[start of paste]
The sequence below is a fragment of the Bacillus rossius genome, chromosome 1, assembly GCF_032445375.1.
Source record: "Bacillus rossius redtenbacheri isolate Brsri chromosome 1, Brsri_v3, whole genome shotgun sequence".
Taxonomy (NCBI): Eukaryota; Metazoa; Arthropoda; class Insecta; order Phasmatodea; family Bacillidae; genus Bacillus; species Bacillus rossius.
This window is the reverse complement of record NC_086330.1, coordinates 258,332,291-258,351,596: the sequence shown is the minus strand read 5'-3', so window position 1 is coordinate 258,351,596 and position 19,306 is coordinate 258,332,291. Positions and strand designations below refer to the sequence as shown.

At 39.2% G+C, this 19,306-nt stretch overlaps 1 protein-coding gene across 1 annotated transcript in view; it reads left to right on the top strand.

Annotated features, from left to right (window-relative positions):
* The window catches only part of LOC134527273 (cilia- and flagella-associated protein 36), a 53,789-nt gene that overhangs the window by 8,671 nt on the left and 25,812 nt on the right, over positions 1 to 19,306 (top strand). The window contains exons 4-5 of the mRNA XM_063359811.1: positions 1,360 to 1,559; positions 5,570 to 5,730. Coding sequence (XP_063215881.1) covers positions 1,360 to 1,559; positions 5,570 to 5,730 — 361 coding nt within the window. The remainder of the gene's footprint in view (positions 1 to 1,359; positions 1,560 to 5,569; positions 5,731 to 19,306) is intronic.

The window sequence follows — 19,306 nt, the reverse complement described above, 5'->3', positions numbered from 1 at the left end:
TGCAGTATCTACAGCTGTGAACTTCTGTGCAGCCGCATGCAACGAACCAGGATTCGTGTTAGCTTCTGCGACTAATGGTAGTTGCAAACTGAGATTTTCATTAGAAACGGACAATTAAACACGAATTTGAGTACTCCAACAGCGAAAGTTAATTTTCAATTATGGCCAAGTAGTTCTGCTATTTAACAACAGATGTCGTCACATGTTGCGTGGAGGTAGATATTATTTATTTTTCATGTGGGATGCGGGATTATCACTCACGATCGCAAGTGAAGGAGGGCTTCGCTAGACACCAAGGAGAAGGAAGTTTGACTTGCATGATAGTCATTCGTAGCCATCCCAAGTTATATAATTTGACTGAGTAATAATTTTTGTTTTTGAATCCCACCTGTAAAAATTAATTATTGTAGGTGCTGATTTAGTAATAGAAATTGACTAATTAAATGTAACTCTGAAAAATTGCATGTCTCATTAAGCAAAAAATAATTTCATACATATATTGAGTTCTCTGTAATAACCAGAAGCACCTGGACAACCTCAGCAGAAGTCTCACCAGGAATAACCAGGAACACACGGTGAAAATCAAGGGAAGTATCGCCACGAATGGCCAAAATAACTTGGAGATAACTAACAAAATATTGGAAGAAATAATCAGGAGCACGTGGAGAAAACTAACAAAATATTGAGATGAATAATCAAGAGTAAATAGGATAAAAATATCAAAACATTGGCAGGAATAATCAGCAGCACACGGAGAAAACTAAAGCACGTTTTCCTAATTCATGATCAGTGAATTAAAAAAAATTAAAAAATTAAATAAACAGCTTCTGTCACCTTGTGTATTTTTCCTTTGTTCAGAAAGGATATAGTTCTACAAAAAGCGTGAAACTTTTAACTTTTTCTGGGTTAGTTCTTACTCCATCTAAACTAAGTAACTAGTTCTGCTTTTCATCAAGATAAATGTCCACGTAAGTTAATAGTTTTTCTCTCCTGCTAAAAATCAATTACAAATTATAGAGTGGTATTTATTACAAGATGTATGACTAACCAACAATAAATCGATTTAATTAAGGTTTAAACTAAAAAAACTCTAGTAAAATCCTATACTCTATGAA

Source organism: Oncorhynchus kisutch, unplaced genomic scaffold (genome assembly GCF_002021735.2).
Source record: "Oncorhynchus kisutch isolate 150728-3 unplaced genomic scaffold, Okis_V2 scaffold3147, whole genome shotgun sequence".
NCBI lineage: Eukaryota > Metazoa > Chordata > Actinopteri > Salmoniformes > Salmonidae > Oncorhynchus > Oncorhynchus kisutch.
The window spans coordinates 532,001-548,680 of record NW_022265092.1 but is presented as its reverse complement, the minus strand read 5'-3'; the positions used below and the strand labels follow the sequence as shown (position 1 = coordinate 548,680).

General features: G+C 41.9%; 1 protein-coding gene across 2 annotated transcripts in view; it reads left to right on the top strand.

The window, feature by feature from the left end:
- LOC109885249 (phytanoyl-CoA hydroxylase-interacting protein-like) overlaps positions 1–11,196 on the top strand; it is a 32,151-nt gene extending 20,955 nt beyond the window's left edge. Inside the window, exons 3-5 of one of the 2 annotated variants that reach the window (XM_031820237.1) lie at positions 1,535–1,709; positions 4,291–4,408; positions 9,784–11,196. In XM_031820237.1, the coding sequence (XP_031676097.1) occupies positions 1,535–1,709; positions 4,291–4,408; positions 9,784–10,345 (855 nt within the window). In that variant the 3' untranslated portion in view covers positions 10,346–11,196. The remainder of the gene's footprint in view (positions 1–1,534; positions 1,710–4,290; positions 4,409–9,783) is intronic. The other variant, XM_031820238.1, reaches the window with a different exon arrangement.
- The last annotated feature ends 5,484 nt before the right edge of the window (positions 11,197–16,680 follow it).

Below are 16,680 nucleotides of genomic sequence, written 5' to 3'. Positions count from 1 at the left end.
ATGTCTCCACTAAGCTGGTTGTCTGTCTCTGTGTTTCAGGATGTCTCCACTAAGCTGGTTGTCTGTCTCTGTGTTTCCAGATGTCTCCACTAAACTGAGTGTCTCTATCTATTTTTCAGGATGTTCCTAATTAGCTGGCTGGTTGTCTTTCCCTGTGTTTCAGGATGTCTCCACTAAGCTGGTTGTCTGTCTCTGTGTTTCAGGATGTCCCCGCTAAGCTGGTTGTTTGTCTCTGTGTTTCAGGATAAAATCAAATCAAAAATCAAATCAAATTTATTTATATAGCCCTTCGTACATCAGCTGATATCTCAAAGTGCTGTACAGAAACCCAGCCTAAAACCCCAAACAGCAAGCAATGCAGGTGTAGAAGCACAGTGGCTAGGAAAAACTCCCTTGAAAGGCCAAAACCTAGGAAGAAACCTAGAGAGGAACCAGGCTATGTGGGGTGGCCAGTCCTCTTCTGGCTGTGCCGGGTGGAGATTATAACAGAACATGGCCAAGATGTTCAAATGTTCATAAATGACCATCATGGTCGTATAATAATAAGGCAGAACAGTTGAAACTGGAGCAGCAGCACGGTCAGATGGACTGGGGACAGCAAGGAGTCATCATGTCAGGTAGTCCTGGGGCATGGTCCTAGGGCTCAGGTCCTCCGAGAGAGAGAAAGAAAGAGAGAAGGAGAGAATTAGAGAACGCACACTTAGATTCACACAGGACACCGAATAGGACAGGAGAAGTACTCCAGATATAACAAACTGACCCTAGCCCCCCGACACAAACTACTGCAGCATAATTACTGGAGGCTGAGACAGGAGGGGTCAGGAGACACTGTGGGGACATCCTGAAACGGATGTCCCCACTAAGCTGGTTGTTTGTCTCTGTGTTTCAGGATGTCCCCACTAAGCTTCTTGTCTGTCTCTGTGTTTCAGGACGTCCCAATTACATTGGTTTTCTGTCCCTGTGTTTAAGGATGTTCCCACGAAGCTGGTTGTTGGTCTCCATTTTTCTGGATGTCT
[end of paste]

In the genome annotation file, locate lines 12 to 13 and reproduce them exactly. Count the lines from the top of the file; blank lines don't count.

NCBI lineage: Eukaryota > Metazoa > Chordata > Actinopteri > Salmoniformes > Salmonidae > Oncorhynchus > Oncorhynchus kisutch.
The window spans coordinates 532,001-548,680 of record NW_022265092.1 but is presented as its reverse complement, the minus strand read 5'-3'; the positions used below and the strand labels follow the sequence as shown (position 1 = coordinate 548,680).